Volume 3, Number 10, October 2012
Journal of the World Public Health Nutrition Association
Published monthly at www.wphna.org
The Association is an affiliated body of the International Union of Nutritional Sciences For membership and for other contributions, news, columns and services, go to: www.wphna.org
Editorial. The best sources of food
Doing what comes naturally
Now it is universally accepted and known that breastfeeding gives children the best start in life. But the good fight to protect breastfeeding never ends
Everybody, from legislators and academics, to professionals and parents, knows now that in all normal circumstances 'breast is best'. More than that: breastfeeding and breastmilk is crucial protection for the child and also for the mother. This is no longer a matter for any serious debate. But we may sometimes forget that what is now known for sure, and not publicly contested by the baby formula manufacturers, was contested not so long ago.
An essential element in the change of attitude has been and remains the accumulation of evidence on the physical, mental, emotional and social benefits of breastfeeding. But of itself, scientific knowledge does not change a climate of opinion. One of the two additional essential factors has been and remains the courageous position of the World Health Organization, ever since the period in the 1970s and 1980s when Halfdan Mahler was WHO director-general. The other factor also has been and remains the phenomenal achievement of the global networks of public health activists who work with the World Alliance for Breastfeeding Action, the International Baby Food Action Network, and other alliances. They are resolutely supported by scientists who are independent from the baby formula industry, which is – as readers of this journal know – a very big business indeed.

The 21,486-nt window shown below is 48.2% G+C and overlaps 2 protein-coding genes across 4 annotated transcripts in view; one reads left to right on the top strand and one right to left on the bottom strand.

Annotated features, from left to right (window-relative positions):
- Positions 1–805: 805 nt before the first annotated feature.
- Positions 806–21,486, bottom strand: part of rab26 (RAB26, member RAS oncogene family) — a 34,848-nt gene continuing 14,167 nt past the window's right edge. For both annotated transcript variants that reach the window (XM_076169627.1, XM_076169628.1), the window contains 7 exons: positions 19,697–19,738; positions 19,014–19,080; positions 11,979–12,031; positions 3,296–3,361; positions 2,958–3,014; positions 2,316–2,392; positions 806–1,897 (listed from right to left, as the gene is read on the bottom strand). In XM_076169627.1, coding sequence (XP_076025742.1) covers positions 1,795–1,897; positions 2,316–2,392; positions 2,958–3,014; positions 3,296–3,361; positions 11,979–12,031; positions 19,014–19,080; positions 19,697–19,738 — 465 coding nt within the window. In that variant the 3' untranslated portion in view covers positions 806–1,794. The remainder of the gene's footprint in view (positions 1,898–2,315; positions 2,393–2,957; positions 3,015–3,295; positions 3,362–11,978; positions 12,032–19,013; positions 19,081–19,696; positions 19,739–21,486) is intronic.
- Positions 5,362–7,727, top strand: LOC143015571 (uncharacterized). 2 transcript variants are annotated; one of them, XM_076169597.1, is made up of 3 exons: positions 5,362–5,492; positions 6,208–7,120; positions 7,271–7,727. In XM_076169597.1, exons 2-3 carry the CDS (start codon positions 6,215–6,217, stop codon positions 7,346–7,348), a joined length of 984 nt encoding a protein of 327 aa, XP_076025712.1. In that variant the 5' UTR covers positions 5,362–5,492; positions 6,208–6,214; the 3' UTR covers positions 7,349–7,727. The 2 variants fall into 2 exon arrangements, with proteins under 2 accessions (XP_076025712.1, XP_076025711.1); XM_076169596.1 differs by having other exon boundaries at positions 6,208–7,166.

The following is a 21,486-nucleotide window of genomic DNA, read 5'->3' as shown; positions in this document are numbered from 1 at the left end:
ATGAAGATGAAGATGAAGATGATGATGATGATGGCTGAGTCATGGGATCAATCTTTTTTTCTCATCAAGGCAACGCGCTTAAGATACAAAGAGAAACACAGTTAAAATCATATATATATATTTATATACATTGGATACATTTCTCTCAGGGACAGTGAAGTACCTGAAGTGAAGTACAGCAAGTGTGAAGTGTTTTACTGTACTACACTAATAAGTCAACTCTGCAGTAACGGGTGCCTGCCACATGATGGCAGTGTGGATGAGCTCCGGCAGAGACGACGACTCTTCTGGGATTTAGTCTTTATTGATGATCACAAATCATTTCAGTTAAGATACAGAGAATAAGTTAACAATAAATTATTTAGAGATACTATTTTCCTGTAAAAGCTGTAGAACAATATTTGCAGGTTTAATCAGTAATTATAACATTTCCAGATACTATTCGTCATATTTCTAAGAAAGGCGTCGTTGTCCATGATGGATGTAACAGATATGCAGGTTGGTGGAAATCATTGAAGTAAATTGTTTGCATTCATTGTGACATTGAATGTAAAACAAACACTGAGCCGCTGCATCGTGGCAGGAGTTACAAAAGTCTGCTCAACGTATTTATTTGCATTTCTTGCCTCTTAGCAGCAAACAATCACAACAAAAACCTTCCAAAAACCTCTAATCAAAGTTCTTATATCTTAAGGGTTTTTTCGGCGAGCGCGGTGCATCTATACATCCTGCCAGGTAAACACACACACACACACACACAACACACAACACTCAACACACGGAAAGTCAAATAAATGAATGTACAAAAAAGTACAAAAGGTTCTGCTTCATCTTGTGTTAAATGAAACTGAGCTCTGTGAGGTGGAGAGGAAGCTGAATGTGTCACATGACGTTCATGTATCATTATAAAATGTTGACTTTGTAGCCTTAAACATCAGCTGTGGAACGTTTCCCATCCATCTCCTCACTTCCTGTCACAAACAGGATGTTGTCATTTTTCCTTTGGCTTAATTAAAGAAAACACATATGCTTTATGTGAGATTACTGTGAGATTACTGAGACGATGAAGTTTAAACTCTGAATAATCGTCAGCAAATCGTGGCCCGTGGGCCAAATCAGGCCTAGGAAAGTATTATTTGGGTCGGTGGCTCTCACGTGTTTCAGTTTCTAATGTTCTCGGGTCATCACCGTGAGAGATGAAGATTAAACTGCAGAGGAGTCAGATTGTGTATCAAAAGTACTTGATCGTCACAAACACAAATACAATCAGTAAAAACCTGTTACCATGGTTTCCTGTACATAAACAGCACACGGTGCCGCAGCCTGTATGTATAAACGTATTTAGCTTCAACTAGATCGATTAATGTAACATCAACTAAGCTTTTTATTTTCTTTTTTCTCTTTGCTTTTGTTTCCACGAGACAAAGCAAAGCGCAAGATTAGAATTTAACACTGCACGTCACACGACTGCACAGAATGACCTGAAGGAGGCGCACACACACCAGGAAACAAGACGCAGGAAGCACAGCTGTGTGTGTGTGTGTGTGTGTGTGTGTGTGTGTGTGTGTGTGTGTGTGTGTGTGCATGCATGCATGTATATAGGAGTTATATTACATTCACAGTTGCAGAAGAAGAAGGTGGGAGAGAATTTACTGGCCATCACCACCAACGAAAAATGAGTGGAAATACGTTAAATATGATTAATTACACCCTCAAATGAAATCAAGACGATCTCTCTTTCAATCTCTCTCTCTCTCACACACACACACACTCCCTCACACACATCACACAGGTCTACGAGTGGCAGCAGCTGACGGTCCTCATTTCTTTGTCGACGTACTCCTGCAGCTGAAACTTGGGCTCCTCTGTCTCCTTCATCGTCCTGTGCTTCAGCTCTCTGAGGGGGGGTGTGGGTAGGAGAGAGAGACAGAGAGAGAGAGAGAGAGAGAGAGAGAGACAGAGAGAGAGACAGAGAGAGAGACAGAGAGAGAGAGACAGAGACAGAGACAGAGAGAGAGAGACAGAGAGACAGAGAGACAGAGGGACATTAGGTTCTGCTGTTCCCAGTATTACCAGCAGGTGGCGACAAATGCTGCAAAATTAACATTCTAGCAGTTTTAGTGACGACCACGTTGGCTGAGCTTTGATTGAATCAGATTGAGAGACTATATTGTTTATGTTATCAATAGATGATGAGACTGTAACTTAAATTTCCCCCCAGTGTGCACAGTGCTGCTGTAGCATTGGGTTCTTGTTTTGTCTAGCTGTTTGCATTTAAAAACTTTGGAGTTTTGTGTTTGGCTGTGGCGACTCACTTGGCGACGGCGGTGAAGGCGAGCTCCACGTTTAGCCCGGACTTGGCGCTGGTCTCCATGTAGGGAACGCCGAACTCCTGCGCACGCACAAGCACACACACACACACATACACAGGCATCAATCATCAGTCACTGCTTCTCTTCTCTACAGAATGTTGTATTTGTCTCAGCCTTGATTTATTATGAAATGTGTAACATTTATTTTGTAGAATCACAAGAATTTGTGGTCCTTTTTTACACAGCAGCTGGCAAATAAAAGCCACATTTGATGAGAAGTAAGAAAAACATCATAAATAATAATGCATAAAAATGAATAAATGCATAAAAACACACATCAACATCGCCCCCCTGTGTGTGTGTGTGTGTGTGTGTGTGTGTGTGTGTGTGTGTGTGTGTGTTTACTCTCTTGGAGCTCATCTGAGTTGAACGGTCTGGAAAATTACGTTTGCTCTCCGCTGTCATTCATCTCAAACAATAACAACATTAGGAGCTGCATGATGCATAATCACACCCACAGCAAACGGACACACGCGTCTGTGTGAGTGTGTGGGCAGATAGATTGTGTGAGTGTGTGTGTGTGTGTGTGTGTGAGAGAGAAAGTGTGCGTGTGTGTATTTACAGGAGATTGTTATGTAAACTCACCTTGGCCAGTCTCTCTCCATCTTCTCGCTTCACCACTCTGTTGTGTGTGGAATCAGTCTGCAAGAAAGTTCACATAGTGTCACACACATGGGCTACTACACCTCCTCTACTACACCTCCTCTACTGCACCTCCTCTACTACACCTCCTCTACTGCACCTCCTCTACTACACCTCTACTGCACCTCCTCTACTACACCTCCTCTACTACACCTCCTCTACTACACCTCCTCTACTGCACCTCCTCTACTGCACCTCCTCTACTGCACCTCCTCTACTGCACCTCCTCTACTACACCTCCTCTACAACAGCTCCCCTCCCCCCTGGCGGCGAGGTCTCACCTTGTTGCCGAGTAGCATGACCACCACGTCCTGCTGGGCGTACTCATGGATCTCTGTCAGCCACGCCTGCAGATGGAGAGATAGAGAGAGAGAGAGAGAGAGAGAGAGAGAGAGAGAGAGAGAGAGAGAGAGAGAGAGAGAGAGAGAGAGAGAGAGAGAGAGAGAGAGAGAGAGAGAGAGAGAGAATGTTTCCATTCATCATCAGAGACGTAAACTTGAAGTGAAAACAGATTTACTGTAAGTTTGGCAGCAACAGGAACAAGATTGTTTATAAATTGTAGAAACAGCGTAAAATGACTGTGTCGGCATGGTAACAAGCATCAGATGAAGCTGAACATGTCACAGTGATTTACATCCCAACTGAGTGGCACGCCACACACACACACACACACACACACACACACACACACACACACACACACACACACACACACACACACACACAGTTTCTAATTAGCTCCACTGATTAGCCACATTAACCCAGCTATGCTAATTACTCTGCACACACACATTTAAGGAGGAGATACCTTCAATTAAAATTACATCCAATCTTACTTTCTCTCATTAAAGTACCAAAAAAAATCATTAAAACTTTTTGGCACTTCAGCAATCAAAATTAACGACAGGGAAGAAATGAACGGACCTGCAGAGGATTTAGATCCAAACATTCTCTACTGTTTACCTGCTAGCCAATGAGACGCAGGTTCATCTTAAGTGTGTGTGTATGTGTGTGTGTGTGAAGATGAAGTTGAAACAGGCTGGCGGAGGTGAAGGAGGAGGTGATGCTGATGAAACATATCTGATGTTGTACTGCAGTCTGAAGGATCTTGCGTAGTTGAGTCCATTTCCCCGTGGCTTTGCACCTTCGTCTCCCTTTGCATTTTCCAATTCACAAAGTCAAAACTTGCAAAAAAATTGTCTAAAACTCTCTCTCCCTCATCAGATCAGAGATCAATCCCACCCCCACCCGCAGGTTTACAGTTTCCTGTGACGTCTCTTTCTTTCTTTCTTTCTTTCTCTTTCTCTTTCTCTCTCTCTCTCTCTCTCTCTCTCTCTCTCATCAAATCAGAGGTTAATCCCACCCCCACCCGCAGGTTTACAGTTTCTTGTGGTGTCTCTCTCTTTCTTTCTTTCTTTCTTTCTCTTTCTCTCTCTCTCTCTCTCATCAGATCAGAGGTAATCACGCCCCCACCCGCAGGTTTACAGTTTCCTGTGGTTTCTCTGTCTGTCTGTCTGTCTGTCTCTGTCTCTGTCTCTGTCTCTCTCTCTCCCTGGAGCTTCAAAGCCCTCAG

Breastfeeding has many aspects. As well as the benefits mentioned above, it reminds us that we should take care before jumping to the conclusion that chemical analogues are equivalent or even superior to natural food. This is one of the lessons we need to learn, looking back to the days not so long ago, when baby formula was believed even by independent scientists to be as good as or even superior to breastmilk.
Go forth and fortify
Thus, are we really sure that 'enriched' and 'fortified' ultra-processed products that tick the micronutrient requirement boxes are as good for us, as are combinations of foods in which these vitamins and minerals are naturally present? This is now a big issue. In the US, the Academy of Nutrition and Dietetics, the American Society for Nutrition (ASN) the Institute of Food Technologists, and the International Food Information Council (the last of which represents the interests of big business) have teamed up.
The position of their 'Food and Nutrition Solutions Joint Task Force', just now published in The Journal of Nutrition (1) is that when food and products are categorised according to their degree of processing, as groups they are more or less equally nourishing. Thus: 'The processing level was a minor determinant of individual foods' nutrient contribution to the diet and, therefore, should not be a primary factor when selecting a balanced diet'.
In other words, don't distinguish between fresh and minimally processed foods, and processed and ultra-processed products. Generally speaking, they are all OK. (Or not OK, but the Joint Task Force paper does not dwell on that, despite obesity in the US now being a public health catastrophe). Its conclusion is: 'A food's nutrient composition and the frequency and amount eaten, rather than level of processing, should be stressed as the most important considerations for the selection of a healthy diet'. In other words: 'Don't pig out and you will be fine'.